Disablist bullying must be a priority says Mencap
Monday 12 November 2007
Disablist bullying is sidelined by the government according to a major report published today (12 November 2007) by leading learning disability charity, Mencap.
Mencap believes disablist bullying is destroying children's lives, leading to social exclusion in childhood and adulthood. Mencap's new report Don't stick it Stop it! Bullying Wrecks Lives reveals that eight out of ten children with a learning disability are bullied, while six out of ten had been physically hurt.
The charity believes bullying against children with a learning disability is not a priority for government, compared to other types of bullying, such as racist and homophobic bullying.
Peter*, aged 17, recalls: "When I went to school I got bullied really badly. I got bullied at break times by other children at school. They would call me names, spit on me and throw stones and bottles.
"I told my teachers at school and they said that I had special needs so I should get used to it as I would be bullied all of my life. They also told me to stop playing out at break times then I would not get bullied."
Dame Jo Williams, Mencap's chief executive, said: "Despite government recognition of the impact of bullying, we have not seen clear leadership in combating disablist bullying. Mencap's research highlights how big a problem bullying is for children with a learning disability. Bullying results in children missing out on opportunities to learn and make friends, socialise and play, and can affect their development in adult life."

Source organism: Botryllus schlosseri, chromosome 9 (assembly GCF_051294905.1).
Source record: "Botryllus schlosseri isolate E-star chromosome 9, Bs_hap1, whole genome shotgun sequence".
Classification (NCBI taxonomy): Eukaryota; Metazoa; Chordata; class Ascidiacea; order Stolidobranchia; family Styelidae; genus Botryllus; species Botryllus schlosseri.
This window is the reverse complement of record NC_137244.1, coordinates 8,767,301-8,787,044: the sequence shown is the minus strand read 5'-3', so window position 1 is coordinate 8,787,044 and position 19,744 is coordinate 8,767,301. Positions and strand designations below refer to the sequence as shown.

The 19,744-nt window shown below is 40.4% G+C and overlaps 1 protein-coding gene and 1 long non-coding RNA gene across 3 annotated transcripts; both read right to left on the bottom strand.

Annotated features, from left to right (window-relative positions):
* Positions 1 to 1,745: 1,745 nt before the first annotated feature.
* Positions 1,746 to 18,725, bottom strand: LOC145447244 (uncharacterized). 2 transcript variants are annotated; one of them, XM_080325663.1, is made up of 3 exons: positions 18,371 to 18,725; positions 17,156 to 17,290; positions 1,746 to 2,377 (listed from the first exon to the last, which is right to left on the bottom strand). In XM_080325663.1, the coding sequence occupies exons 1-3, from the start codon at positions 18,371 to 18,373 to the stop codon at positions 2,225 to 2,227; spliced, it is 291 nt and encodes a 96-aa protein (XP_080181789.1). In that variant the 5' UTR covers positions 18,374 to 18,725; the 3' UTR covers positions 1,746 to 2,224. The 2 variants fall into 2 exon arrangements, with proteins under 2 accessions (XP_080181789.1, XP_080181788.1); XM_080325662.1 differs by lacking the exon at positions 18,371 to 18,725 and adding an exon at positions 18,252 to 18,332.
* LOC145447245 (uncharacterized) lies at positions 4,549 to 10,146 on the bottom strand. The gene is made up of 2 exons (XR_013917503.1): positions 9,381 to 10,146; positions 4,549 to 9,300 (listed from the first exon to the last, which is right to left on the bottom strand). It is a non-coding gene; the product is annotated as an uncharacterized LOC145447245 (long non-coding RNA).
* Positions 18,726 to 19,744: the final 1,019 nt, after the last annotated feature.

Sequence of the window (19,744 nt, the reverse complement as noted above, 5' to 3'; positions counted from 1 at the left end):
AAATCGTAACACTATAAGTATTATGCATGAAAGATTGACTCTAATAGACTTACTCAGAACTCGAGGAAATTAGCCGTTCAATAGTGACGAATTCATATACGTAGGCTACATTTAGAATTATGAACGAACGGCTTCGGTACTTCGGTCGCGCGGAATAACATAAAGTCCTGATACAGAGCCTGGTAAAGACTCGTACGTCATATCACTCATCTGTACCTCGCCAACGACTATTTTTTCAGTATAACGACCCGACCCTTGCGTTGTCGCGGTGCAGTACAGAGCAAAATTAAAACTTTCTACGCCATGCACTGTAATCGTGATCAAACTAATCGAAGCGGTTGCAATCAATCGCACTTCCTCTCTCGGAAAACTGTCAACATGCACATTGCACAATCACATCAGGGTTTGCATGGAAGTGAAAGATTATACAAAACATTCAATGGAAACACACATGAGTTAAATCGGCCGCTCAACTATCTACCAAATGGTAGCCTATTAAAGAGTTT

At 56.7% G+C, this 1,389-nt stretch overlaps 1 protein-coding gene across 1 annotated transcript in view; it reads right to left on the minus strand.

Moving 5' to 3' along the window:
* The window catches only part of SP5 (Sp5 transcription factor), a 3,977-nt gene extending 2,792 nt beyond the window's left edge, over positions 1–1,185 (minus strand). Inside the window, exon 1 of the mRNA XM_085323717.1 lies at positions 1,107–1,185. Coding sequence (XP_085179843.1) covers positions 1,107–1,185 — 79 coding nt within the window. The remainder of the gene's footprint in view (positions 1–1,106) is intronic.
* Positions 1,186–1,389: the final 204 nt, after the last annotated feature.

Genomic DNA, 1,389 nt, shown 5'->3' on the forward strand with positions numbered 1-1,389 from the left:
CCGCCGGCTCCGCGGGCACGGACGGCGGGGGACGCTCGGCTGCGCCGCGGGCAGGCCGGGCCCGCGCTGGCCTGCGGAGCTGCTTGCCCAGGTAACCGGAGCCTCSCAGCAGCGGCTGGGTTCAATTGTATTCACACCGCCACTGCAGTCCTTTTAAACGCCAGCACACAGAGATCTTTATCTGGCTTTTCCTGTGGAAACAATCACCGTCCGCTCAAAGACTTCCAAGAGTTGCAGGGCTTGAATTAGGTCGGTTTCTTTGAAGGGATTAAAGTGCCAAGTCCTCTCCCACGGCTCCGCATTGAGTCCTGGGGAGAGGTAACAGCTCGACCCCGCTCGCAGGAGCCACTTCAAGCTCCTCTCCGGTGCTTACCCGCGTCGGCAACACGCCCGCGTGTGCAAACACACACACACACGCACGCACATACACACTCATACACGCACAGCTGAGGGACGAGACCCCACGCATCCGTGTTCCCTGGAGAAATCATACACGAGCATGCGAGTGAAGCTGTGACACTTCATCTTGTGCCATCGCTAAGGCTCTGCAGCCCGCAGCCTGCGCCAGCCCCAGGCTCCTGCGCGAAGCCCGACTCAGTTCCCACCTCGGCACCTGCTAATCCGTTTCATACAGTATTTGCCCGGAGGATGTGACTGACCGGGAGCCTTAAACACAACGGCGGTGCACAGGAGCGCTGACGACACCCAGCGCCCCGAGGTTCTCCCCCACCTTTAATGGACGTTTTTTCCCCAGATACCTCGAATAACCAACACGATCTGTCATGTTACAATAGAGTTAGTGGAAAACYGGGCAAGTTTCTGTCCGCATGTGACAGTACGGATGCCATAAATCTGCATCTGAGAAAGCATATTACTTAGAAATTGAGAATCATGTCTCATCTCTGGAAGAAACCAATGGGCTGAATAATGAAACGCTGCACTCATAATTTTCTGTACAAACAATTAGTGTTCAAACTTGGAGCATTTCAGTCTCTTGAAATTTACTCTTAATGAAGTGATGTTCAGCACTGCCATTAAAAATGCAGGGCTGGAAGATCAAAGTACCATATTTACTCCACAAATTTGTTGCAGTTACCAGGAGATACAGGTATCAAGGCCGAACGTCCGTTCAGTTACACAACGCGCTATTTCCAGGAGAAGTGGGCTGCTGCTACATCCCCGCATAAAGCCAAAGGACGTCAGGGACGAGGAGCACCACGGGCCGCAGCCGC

The government is being called upon by Mencap to take the bullying of children with a learning disability as seriously as other forms of bullying. The charity recommends that all schools and children's services record all incidences of disablist bullying and for public bodies to meet their legal duty to promote disability equality and eliminate harassment.
For more information about Mencap's Don't stick it, stop it! campaign and to download and copy of the new report, visit http://www.dontstickit.org/
* Not his real name.
1. Bullying based on a person's disability
2. Five hundred and seven children with a learning disability, aged 8 -19 years, took part in Mencap's bullying survey across the UK. The survey took place between January and March 2007.